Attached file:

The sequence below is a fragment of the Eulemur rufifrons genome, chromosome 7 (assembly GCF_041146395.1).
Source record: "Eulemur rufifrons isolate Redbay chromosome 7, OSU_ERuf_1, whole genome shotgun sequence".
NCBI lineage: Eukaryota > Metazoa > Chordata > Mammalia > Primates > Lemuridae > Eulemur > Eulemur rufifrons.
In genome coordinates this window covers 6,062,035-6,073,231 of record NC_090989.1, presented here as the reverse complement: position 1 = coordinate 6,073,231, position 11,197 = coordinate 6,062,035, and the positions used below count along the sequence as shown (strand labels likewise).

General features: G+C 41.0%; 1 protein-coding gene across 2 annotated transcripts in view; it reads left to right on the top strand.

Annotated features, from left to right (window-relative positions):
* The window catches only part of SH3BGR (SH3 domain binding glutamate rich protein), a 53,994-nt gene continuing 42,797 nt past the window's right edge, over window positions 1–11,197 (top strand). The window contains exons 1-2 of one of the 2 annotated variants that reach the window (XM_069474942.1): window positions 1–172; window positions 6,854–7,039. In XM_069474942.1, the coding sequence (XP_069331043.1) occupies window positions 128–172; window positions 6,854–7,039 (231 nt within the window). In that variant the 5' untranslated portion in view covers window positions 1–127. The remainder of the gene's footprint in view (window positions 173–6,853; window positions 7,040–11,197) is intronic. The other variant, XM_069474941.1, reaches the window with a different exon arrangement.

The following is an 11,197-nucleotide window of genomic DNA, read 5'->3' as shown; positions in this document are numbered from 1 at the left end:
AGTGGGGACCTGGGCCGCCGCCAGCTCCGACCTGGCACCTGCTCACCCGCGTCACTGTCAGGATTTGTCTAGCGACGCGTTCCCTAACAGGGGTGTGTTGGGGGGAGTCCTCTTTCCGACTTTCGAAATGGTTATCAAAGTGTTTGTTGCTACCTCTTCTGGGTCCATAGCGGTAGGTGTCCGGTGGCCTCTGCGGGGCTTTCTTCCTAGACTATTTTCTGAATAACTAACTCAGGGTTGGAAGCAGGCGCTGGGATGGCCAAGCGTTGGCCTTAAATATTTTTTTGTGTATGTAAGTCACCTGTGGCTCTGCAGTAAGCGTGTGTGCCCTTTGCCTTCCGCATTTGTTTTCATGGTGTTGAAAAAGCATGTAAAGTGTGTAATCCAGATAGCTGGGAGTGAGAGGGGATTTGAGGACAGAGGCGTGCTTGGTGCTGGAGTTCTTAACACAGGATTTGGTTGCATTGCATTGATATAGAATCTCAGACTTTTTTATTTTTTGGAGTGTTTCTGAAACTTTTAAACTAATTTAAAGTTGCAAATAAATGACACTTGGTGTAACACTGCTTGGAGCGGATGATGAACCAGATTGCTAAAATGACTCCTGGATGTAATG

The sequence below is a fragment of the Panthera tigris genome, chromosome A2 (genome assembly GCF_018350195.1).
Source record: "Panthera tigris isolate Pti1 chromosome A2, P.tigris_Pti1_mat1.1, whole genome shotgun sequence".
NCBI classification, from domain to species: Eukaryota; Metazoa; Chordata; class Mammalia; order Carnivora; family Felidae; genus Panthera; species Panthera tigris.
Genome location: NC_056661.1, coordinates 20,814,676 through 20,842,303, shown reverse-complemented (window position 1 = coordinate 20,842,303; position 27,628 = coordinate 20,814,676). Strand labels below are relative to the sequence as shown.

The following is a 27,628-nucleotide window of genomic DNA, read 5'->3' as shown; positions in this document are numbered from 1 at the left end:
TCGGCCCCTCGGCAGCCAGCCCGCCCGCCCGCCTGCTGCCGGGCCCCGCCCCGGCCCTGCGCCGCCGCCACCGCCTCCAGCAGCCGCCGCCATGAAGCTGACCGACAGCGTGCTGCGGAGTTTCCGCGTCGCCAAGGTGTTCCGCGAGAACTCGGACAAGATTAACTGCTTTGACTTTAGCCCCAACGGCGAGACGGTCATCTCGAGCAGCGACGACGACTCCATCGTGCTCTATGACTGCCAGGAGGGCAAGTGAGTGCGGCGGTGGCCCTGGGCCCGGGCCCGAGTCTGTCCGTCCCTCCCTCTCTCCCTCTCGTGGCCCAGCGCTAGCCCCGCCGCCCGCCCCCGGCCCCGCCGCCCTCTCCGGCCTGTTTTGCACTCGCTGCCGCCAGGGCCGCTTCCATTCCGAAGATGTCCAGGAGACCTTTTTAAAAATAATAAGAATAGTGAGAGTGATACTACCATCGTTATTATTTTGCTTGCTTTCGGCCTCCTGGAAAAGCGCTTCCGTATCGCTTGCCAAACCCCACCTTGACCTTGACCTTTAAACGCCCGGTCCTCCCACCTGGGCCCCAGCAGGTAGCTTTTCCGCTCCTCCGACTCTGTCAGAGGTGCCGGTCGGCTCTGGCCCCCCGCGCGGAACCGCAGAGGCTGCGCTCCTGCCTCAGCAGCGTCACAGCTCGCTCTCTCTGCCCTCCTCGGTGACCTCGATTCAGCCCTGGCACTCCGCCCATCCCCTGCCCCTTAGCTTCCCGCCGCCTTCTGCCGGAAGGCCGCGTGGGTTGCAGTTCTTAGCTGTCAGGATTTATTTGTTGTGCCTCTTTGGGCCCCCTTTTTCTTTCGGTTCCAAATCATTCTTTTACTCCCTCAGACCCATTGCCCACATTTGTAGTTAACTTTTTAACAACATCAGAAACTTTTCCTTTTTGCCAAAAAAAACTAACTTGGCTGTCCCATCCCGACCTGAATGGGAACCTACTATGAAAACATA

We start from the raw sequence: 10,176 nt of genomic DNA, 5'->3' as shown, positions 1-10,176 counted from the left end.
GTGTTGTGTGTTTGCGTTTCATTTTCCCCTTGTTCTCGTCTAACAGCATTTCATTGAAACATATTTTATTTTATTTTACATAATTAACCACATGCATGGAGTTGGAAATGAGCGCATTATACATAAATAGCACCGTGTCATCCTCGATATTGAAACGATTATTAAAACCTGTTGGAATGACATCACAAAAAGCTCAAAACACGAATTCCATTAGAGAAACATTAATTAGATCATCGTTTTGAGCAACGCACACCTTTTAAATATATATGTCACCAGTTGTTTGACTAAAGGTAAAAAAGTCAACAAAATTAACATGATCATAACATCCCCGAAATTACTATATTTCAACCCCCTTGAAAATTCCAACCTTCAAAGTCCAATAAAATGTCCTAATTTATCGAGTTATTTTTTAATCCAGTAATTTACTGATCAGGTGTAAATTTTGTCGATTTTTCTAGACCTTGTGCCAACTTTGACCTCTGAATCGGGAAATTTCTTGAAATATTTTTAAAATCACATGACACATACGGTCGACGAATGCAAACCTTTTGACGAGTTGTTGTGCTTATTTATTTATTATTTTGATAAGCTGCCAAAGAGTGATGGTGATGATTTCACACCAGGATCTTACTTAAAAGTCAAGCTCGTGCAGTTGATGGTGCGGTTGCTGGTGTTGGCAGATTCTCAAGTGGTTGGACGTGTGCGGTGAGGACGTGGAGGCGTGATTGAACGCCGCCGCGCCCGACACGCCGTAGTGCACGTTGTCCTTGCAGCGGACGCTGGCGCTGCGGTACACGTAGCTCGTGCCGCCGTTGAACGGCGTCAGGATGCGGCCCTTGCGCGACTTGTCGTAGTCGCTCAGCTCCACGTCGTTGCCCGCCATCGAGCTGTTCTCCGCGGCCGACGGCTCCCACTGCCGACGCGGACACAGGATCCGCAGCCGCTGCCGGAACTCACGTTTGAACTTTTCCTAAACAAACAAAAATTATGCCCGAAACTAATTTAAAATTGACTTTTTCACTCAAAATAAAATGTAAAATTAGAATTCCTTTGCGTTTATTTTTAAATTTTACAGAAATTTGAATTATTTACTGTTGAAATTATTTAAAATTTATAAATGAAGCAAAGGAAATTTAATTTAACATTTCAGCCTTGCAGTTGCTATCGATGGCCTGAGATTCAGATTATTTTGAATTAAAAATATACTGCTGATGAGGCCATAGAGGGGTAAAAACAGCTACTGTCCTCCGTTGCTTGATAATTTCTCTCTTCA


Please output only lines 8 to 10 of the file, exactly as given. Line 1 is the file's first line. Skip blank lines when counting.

The following is an 11,197-nucleotide window of genomic DNA, read 5'->3' as shown; positions in this document are numbered from 1 at the left end:
AGTGGGGACCTGGGCCGCCGCCAGCTCCGACCTGGCACCTGCTCACCCGCGTCACTGTCAGGATTTGTCTAGCGACGCGTTCCCTAACAGGGGTGTGTTGGGGGGAGTCCTCTTTCCGACTTTCGAAATGGTTATCAAAGTGTTTGTTGCTACCTCTTCTGGGTCCATAGCGGTAGGTGTCCGGTGGCCTCTGCGGGGCTTTCTTCCTAGACTATTTTCTGAATAACTAACTCAGGGTTGGAAGCAGGCGCTGGGATGGCCAAGCGTTGGCCTTAAATATTTTTTTGTGTATGTAAGTCACCTGTGGCTCTGCAGTAAGCGTGTGTGCCCTTTGCCTTCCGCATTTGTTTTCATGGTGTTGAAAAAGCATGTAAAGTGTGTAATCCAGATAGCTGGGAGTGAGAGGGGATTTGAGGACAGAGGCGTGCTTGGTGCTGGAGTTCTTAACACAGGATTTGGTTGCATTGCATTGATATAGAATCTCAGACTTTTTTATTTTTTGGAGTGTTTCTGAAACTTTTAAACTAATTTAAAGTTGCAAATAAATGACACTTGGTGTAACACTGCTTGGAGCGGATGATGAACCAGATTGCTAAAATGACTCCTGGATGTAATG

The sequence below is a fragment of the Panthera tigris genome, chromosome A2 (genome assembly GCF_018350195.1).